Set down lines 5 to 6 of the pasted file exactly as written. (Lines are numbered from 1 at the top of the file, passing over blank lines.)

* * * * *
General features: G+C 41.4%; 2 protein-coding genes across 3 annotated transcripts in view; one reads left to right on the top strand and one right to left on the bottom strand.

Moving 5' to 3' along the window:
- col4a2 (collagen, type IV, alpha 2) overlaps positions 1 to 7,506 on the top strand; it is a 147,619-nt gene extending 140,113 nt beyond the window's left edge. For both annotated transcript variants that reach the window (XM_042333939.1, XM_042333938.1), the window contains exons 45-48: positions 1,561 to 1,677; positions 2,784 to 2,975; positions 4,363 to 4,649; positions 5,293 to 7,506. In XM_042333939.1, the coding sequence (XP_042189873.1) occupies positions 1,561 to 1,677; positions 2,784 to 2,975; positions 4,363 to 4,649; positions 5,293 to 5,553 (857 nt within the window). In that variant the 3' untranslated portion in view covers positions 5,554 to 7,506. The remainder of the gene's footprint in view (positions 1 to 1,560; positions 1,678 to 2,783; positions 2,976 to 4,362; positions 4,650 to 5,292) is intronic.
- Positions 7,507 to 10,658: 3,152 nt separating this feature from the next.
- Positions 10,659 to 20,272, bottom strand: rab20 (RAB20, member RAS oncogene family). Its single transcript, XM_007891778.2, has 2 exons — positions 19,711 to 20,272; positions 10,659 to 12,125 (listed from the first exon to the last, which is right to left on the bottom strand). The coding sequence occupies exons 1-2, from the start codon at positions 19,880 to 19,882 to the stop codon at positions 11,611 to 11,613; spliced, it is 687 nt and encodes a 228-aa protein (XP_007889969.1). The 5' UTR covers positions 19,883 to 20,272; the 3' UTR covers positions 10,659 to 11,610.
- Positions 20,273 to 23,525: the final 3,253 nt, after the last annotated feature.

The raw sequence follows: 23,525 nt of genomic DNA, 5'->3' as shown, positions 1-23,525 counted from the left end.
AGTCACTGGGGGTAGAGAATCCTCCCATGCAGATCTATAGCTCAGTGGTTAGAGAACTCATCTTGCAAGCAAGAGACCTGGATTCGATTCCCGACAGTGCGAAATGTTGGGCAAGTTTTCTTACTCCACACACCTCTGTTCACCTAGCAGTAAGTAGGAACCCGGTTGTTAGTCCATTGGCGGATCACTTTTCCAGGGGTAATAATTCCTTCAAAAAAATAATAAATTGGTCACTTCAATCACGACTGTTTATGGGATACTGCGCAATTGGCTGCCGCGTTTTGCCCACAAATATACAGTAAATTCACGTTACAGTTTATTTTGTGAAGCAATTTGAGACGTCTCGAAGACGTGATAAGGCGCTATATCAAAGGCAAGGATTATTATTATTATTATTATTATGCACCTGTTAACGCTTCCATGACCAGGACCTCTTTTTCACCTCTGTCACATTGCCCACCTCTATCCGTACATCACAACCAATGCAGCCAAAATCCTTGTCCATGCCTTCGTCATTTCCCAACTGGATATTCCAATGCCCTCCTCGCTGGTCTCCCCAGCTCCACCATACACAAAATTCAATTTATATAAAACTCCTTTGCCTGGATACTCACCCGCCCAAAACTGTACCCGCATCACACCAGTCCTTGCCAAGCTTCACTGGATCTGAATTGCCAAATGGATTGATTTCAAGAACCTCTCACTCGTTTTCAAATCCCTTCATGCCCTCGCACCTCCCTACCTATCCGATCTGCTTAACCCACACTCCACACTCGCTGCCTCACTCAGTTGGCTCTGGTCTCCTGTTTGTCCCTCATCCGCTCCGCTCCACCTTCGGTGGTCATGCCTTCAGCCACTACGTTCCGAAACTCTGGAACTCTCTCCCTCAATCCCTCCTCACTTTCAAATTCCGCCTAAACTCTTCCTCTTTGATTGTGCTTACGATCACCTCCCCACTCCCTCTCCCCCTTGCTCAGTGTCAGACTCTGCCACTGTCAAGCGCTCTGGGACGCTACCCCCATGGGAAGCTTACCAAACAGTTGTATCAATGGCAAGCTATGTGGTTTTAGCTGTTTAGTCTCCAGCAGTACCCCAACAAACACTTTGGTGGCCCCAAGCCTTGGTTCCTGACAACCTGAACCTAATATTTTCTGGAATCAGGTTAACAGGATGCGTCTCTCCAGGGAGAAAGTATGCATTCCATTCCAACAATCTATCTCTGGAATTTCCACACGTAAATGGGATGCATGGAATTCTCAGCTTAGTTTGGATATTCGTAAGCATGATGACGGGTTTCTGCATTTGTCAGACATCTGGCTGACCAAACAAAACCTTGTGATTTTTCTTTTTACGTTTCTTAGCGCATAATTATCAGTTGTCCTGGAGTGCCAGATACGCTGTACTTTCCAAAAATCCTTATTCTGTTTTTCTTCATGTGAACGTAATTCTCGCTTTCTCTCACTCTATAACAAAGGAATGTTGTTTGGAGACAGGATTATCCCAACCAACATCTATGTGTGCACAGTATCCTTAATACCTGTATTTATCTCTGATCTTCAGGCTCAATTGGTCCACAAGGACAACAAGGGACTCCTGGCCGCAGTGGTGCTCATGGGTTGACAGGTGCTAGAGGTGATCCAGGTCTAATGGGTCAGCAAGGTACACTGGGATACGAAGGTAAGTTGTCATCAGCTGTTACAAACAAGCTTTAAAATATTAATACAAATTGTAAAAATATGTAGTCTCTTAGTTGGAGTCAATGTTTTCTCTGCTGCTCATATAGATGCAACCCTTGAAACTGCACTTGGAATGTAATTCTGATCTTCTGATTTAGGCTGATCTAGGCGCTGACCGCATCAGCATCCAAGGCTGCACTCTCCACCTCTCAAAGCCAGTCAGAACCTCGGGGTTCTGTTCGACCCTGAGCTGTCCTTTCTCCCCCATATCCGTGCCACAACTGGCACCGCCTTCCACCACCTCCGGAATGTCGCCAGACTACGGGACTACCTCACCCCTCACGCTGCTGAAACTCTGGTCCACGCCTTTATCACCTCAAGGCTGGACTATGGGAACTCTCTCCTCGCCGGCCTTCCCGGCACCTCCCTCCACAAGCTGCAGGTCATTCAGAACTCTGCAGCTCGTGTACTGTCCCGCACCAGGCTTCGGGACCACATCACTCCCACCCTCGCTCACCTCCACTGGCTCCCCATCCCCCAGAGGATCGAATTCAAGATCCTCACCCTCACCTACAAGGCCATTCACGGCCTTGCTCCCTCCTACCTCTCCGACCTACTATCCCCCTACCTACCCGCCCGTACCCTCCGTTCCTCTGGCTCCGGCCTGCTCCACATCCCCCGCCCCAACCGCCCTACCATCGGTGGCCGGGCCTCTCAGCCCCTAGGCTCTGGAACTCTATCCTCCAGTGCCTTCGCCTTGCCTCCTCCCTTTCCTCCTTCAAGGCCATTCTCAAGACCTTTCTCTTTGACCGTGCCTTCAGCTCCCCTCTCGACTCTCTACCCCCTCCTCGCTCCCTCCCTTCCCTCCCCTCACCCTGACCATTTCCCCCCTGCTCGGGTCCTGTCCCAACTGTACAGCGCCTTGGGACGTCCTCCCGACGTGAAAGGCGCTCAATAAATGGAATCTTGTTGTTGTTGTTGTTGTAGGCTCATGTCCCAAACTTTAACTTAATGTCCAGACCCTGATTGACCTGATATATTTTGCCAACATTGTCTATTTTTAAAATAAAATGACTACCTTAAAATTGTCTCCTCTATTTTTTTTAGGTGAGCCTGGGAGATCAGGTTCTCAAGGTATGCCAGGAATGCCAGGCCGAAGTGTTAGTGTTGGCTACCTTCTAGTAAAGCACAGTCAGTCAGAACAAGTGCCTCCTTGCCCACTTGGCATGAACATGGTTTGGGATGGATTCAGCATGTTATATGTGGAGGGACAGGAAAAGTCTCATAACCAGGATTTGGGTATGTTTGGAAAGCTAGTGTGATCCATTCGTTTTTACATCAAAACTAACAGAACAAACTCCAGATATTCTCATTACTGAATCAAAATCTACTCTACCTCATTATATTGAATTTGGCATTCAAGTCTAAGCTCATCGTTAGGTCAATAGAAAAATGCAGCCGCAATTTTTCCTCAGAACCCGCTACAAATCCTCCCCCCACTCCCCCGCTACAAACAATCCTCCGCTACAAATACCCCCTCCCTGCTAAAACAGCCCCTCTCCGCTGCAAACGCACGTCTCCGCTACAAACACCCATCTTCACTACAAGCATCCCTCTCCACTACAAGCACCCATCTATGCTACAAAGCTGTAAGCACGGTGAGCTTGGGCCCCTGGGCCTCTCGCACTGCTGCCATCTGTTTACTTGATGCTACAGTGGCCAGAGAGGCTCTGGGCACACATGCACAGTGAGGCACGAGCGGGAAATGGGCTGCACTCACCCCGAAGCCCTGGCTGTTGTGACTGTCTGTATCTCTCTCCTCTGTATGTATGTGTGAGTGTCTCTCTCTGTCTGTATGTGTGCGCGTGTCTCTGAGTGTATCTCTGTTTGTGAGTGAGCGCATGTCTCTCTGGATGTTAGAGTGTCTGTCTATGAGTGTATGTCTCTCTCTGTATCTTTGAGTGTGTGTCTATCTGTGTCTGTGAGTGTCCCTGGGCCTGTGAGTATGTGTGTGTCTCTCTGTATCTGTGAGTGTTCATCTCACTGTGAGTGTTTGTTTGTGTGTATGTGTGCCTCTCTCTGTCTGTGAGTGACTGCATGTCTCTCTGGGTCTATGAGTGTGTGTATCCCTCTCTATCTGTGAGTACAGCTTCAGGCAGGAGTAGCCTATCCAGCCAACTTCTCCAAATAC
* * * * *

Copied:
- Positions 10,659 to 20,272, bottom strand: rab20 (RAB20, member RAS oncogene family). Its single transcript, XM_007891778.2, has 2 exons — positions 19,711 to 20,272; positions 10,659 to 12,125 (listed from the first exon to the last, which is right to left on the bottom strand). The coding sequence occupies exons 1-2, from the start codon at positions 19,880 to 19,882 to the stop codon at positions 11,611 to 11,613; spliced, it is 687 nt and encodes a 228-aa protein (XP_007889969.1). The 5' UTR covers positions 19,883 to 20,272; the 3' UTR covers positions 10,659 to 11,610.
- Positions 20,273 to 23,525: the final 3,253 nt, after the last annotated feature.